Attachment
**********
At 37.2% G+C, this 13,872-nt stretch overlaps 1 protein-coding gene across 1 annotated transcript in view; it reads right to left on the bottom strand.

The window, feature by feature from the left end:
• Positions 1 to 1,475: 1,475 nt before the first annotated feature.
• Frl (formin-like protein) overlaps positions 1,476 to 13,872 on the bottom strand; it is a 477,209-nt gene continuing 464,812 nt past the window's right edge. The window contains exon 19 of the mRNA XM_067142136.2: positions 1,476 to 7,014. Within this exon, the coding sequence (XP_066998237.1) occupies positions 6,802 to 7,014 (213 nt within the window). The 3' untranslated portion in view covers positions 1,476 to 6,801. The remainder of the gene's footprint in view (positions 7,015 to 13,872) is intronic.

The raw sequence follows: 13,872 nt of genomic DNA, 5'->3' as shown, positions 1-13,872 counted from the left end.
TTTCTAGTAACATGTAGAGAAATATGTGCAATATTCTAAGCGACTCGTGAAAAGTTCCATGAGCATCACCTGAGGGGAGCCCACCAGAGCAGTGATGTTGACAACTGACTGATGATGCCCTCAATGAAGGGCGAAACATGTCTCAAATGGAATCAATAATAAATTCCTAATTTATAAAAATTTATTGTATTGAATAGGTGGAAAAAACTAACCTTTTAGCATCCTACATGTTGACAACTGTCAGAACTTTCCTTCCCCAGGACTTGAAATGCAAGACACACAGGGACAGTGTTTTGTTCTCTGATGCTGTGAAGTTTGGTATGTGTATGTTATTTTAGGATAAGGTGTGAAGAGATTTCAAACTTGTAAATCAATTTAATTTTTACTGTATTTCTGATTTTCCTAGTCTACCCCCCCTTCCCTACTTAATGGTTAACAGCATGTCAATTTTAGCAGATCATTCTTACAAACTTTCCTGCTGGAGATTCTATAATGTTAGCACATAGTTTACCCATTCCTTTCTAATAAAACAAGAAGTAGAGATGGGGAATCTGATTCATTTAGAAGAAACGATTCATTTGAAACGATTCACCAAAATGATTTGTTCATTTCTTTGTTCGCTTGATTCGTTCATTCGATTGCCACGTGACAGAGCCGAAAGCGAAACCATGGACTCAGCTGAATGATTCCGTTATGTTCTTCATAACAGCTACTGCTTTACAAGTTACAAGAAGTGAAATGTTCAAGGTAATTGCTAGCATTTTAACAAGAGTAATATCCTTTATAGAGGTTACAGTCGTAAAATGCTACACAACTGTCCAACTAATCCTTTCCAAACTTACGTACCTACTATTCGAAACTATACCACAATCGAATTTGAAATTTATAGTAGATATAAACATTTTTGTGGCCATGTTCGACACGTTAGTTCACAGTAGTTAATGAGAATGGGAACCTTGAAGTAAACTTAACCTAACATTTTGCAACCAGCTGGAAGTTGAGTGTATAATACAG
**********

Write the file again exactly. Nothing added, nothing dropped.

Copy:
At 37.2% G+C, this 13,872-nt stretch overlaps 1 protein-coding gene across 1 annotated transcript in view; it reads right to left on the bottom strand.

The window, feature by feature from the left end:
• Positions 1 to 1,475: 1,475 nt before the first annotated feature.
• Frl (formin-like protein) overlaps positions 1,476 to 13,872 on the bottom strand; it is a 477,209-nt gene continuing 464,812 nt past the window's right edge. The window contains exon 19 of the mRNA XM_067142136.2: positions 1,476 to 7,014. Within this exon, the coding sequence (XP_066998237.1) occupies positions 6,802 to 7,014 (213 nt within the window). The 3' untranslated portion in view covers positions 1,476 to 6,801. The remainder of the gene's footprint in view (positions 7,015 to 13,872) is intronic.

The raw sequence follows: 13,872 nt of genomic DNA, 5'->3' as shown, positions 1-13,872 counted from the left end.
TTTCTAGTAACATGTAGAGAAATATGTGCAATATTCTAAGCGACTCGTGAAAAGTTCCATGAGCATCACCTGAGGGGAGCCCACCAGAGCAGTGATGTTGACAACTGACTGATGATGCCCTCAATGAAGGGCGAAACATGTCTCAAATGGAATCAATAATAAATTCCTAATTTATAAAAATTTATTGTATTGAATAGGTGGAAAAAACTAACCTTTTAGCATCCTACATGTTGACAACTGTCAGAACTTTCCTTCCCCAGGACTTGAAATGCAAGACACACAGGGACAGTGTTTTGTTCTCTGATGCTGTGAAGTTTGGTATGTGTATGTTATTTTAGGATAAGGTGTGAAGAGATTTCAAACTTGTAAATCAATTTAATTTTTACTGTATTTCTGATTTTCCTAGTCTACCCCCCCTTCCCTACTTAATGGTTAACAGCATGTCAATTTTAGCAGATCATTCTTACAAACTTTCCTGCTGGAGATTCTATAATGTTAGCACATAGTTTACCCATTCCTTTCTAATAAAACAAGAAGTAGAGATGGGGAATCTGATTCATTTAGAAGAAACGATTCATTTGAAACGATTCACCAAAATGATTTGTTCATTTCTTTGTTCGCTTGATTCGTTCATTCGATTGCCACGTGACAGAGCCGAAAGCGAAACCATGGACTCAGCTGAATGATTCCGTTATGTTCTTCATAACAGCTACTGCTTTACAAGTTACAAGAAGTGAAATGTTCAAGGTAATTGCTAGCATTTTAACAAGAGTAATATCCTTTATAGAGGTTACAGTCGTAAAATGCTACACAACTGTCCAACTAATCCTTTCCAAACTTACGTACCTACTATTCGAAACTATACCACAATCGAATTTGAAATTTATAGTAGATATAAACATTTTTGTGGCCATGTTCGACACGTTAGTTCACAGTAGTTAATGAGAATGGGAACCTTGAAGTAAACTTAACCTAACATTTTGCAACCAGCTGGAAGTTGAGTGTATAATACAG